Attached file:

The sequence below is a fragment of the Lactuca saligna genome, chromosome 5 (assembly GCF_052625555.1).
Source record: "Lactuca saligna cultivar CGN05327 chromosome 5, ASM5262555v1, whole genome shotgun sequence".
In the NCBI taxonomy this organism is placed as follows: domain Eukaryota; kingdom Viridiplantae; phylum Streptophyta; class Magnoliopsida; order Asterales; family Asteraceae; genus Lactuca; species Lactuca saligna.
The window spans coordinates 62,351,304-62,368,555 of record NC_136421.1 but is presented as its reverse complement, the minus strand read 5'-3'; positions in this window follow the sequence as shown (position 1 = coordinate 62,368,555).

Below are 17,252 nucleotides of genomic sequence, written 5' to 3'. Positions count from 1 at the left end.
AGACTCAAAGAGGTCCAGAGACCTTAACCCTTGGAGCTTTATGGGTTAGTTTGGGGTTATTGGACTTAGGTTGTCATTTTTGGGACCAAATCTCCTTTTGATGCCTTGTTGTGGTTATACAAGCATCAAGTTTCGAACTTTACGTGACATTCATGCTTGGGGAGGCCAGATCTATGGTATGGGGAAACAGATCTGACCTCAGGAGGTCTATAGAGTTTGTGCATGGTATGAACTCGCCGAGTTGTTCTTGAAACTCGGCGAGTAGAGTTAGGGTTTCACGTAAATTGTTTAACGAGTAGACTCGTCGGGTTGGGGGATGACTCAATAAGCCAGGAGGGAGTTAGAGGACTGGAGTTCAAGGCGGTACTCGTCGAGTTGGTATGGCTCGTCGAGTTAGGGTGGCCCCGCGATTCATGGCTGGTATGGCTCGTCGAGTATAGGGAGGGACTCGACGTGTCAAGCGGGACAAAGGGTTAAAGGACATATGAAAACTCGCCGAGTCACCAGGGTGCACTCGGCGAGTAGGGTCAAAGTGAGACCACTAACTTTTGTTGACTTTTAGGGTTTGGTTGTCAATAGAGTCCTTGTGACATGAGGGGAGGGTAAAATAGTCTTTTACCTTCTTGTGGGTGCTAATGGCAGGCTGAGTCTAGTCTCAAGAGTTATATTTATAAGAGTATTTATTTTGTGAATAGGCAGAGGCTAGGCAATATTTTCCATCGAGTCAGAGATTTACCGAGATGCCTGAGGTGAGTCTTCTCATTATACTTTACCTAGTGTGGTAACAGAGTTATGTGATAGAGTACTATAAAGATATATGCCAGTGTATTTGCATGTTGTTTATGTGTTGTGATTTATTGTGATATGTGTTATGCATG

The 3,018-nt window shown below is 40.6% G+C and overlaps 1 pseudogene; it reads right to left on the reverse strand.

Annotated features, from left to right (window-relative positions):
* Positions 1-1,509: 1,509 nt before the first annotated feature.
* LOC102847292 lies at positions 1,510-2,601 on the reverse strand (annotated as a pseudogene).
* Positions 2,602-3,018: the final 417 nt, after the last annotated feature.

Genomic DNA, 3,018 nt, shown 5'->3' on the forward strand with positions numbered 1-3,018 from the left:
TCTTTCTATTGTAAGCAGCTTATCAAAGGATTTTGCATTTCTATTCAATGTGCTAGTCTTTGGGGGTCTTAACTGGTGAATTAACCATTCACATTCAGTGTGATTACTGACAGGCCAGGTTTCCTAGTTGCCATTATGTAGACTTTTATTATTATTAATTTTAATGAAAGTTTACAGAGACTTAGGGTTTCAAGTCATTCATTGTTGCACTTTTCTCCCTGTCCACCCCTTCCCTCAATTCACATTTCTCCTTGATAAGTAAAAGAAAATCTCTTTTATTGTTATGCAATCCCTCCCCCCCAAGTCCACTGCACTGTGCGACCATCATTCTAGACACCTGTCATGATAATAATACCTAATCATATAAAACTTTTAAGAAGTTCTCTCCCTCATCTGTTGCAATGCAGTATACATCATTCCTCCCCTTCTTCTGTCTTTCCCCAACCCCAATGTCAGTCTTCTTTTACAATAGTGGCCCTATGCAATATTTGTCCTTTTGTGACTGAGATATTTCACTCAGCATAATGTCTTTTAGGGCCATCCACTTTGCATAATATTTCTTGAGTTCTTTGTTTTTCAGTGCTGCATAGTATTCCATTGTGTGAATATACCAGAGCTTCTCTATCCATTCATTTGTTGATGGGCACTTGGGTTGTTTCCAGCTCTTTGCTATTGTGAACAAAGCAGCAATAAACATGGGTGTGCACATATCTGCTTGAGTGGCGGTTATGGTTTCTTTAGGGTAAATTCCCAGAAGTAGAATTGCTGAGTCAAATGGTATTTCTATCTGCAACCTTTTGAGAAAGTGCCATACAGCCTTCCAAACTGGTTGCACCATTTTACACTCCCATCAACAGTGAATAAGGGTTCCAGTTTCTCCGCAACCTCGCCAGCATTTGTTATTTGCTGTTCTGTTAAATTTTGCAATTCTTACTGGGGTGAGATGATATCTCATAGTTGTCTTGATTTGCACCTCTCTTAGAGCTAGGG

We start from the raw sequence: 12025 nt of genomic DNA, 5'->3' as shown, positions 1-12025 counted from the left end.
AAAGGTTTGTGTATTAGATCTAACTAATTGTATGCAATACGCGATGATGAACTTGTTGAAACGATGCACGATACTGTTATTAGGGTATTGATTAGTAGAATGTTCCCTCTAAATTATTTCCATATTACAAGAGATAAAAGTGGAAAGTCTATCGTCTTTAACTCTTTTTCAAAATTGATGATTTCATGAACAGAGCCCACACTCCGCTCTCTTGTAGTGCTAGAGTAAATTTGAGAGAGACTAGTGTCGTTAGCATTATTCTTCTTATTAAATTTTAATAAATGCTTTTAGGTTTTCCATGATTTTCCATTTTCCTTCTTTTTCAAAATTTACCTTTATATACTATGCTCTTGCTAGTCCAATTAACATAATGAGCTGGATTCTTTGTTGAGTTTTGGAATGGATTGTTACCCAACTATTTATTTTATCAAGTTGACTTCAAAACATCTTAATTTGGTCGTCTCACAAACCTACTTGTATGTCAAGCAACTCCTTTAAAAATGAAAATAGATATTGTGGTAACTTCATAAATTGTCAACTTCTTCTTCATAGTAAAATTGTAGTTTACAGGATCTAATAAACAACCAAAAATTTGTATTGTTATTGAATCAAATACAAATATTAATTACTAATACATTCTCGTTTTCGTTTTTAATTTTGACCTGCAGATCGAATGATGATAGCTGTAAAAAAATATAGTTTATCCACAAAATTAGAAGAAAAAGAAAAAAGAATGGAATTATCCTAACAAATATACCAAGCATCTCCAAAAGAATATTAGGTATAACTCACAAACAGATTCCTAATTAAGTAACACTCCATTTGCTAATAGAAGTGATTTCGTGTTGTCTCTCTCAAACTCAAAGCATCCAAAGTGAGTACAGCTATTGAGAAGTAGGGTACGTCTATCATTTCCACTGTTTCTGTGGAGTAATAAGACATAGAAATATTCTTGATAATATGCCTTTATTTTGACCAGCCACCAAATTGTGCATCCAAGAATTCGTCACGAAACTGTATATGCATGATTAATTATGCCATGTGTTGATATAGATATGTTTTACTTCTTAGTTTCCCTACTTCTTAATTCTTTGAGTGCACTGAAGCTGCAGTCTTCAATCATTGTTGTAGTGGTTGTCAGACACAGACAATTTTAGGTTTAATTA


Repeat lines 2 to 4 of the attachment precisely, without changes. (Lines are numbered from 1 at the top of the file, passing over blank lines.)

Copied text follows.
Source record: "Lactuca saligna cultivar CGN05327 chromosome 5, ASM5262555v1, whole genome shotgun sequence".
In the NCBI taxonomy this organism is placed as follows: domain Eukaryota; kingdom Viridiplantae; phylum Streptophyta; class Magnoliopsida; order Asterales; family Asteraceae; genus Lactuca; species Lactuca saligna.
The window spans coordinates 62,351,304-62,368,555 of record NC_136421.1 but is presented as its reverse complement, the minus strand read 5'-3'; positions in this window follow the sequence as shown (position 1 = coordinate 62,368,555).